We document our family's working sabbaticals as well as adventures a tad closer to home.

Love, Lilja

If I’d been born here, I’d be Julie Philipsdottir. Names are patrynomic, so boys add -son to their father’s name & girls add -dottir. That’s the way it was and that’s the way it is.  For a time before 1925 in Iceland you could create a new last name. Then they decided they didn’t like that so much, so again the naming conventions went back to the either/or. If you had one of those magic last names, you could keep it. Just recently, foreigners adopting Icelandic citizenship were allowed to keep their last names. Before that, at naturalization, kids up to 18 years old were required to change their first names too.

Ah, first names. First names in Iceland must already be in use in the country. If it isn’t, it must be approved by the Mannanafnanefnd, the Icelandic Naming Committee. It meets sporadically, it’s quite controversial, and it’s pretty sweet. Since the letters C and W, for example, don’t exist in the Icelandic alphabet you can go ahead and cut out Carla and Wilbur from your list of potential baby names if you move here (Karla might sneak by the Mannanafnanefnd). However, you could rock a name with the runic throwback thorn -Þþ- which has a -th sound (If the -th is not at the front of the word you sometimes get to use the Old English -ð-, which has the same sound and is also pretty cool. I don’t know when you get to use that instead of the þ, but you do.  Sometimes.).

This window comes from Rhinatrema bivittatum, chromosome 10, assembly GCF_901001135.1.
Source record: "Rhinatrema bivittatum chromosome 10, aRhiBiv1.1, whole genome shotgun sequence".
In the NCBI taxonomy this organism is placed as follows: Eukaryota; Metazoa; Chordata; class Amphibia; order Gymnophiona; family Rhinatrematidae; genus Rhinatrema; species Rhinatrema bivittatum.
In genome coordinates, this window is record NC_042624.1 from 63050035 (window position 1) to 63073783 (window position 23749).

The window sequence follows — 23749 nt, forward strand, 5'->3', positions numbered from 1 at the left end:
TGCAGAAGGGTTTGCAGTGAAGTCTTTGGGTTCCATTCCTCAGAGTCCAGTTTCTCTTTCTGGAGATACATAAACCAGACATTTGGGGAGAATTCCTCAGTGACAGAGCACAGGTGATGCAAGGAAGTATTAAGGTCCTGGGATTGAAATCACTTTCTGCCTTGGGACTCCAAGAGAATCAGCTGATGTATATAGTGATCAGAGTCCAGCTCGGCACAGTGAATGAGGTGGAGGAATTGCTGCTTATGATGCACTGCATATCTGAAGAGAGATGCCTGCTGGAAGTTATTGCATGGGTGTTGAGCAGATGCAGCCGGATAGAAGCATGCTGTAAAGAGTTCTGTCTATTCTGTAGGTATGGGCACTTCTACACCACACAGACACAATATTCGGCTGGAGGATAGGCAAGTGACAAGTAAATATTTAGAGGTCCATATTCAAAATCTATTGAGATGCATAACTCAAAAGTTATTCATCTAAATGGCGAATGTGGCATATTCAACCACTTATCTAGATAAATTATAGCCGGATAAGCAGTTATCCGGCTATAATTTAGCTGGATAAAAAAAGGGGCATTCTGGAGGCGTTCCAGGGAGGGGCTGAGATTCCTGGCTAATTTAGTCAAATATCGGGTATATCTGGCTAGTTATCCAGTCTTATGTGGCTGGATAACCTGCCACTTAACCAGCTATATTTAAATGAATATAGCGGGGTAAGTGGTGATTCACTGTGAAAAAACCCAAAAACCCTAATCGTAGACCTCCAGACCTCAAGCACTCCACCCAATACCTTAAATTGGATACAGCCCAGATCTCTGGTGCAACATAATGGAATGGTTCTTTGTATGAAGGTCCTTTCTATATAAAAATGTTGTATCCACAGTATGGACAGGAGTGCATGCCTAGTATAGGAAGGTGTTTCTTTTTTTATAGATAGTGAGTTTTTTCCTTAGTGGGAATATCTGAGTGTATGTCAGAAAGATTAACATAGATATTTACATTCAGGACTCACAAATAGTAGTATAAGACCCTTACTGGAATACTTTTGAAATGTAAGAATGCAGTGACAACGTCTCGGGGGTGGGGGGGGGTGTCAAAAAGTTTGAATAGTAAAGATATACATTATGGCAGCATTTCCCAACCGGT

Right near our apartment is a big building. It has a large apple (although you can’t name your child Apple, sorry. Epli, Icelandic for apple, is also a no go for now. I checked.) made up of two holding hands on the façade. I have no idea what it is…an adoption agency or a family planning center are the leading contenders when I discuss this topic with myself. The windows contain shades that appear to have acceptable Icelandic names.

Like this:

(note all the fabulous accents, umlauts, a few ð, even a þ snuck in.)

And then there’s this gift:

And, thank you. I love the fierce commitment to tradition. I love the idea that the phone book lists people by first name (then last, then profession if further clarification is needed). Teachers go by their first names. The president goes by his first name. I love that the Mannanafnanefnd won’t allow names that will cause embarrassment. But. Hey, hey that name is awesome.

For funsies, click here to see what your Icelandic name would be. I’m sure it is very accurate, as are all online name generators. So, had I truly been born here, according to this totally legit widget, I’d be Lilja Philipsdottir. Julie’s not on the list. I feel ya, Apple.

This post is deliberately not called night swimming.

This post is deliberately not called night swimming.

What does 21 hours of daylight look like?

What does 21 hours of daylight look like?